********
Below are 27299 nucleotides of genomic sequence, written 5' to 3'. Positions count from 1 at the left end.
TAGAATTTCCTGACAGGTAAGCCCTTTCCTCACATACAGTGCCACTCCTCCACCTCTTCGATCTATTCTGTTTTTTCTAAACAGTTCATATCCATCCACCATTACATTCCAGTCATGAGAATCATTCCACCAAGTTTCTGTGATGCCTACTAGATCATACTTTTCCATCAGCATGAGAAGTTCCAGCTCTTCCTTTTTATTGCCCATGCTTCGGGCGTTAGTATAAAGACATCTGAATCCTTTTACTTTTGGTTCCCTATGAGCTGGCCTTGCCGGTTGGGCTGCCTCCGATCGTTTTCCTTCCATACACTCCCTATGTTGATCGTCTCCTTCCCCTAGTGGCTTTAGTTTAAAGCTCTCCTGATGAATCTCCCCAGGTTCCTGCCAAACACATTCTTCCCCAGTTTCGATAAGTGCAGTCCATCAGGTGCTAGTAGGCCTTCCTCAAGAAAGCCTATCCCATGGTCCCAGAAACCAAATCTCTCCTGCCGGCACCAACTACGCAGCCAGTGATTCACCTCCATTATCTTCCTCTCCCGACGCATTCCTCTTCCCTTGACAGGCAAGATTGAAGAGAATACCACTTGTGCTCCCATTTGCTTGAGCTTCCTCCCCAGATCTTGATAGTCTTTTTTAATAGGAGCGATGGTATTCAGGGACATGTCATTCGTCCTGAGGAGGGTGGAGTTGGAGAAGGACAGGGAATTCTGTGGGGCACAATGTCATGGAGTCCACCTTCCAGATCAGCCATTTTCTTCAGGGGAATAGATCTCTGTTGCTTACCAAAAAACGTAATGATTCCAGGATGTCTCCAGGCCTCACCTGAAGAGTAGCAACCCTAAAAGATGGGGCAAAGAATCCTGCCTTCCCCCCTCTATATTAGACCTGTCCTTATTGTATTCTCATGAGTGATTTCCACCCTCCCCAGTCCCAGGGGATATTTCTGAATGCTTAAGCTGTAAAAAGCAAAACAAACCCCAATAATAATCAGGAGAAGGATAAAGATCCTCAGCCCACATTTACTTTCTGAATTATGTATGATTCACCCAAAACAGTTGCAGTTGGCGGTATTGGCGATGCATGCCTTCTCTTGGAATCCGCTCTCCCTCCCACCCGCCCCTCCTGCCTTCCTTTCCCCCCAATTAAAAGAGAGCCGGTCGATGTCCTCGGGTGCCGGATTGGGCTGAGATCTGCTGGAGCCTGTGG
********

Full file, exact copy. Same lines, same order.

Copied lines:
Below are 27299 nucleotides of genomic sequence, written 5' to 3'. Positions count from 1 at the left end.
TAGAATTTCCTGACAGGTAAGCCCTTTCCTCACATACAGTGCCACTCCTCCACCTCTTCGATCTATTCTGTTTTTTCTAAACAGTTCATATCCATCCACCATTACATTCCAGTCATGAGAATCATTCCACCAAGTTTCTGTGATGCCTACTAGATCATACTTTTCCATCAGCATGAGAAGTTCCAGCTCTTCCTTTTTATTGCCCATGCTTCGGGCGTTAGTATAAAGACATCTGAATCCTTTTACTTTTGGTTCCCTATGAGCTGGCCTTGCCGGTTGGGCTGCCTCCGATCGTTTTCCTTCCATACACTCCCTATGTTGATCGTCTCCTTCCCCTAGTGGCTTTAGTTTAAAGCTCTCCTGATGAATCTCCCCAGGTTCCTGCCAAACACATTCTTCCCCAGTTTCGATAAGTGCAGTCCATCAGGTGCTAGTAGGCCTTCCTCAAGAAAGCCTATCCCATGGTCCCAGAAACCAAATCTCTCCTGCCGGCACCAACTACGCAGCCAGTGATTCACCTCCATTATCTTCCTCTCCCGACGCATTCCTCTTCCCTTGACAGGCAAGATTGAAGAGAATACCACTTGTGCTCCCATTTGCTTGAGCTTCCTCCCCAGATCTTGATAGTCTTTTTTAATAGGAGCGATGGTATTCAGGGACATGTCATTCGTCCTGAGGAGGGTGGAGTTGGAGAAGGACAGGGAATTCTGTGGGGCACAATGTCATGGAGTCCACCTTCCAGATCAGCCATTTTCTTCAGGGGAATAGATCTCTGTTGCTTACCAAAAAACGTAATGATTCCAGGATGTCTCCAGGCCTCACCTGAAGAGTAGCAACCCTAAAAGATGGGGCAAAGAATCCTGCCTTCCCCCCTCTATATTAGACCTGTCCTTATTGTATTCTCATGAGTGATTTCCACCCTCCCCAGTCCCAGGGGATATTTCTGAATGCTTAAGCTGTAAAAAGCAAAACAAACCCCAATAATAATCAGGAGAAGGATAAAGATCCTCAGCCCACATTTACTTTCTGAATTATGTATGATTCACCCAAAACAGTTGCAGTTGGCGGTATTGGCGATGCATGCCTTCTCTTGGAATCCGCTCTCCCTCCCACCCGCCCCTCCTGCCTTCCTTTCCCCCCAATTAAAAGAGAGCCGGTCGATGTCCTCGGGTGCCGGATTGGGCTGAGATCTGCTGGAGCCTGTGG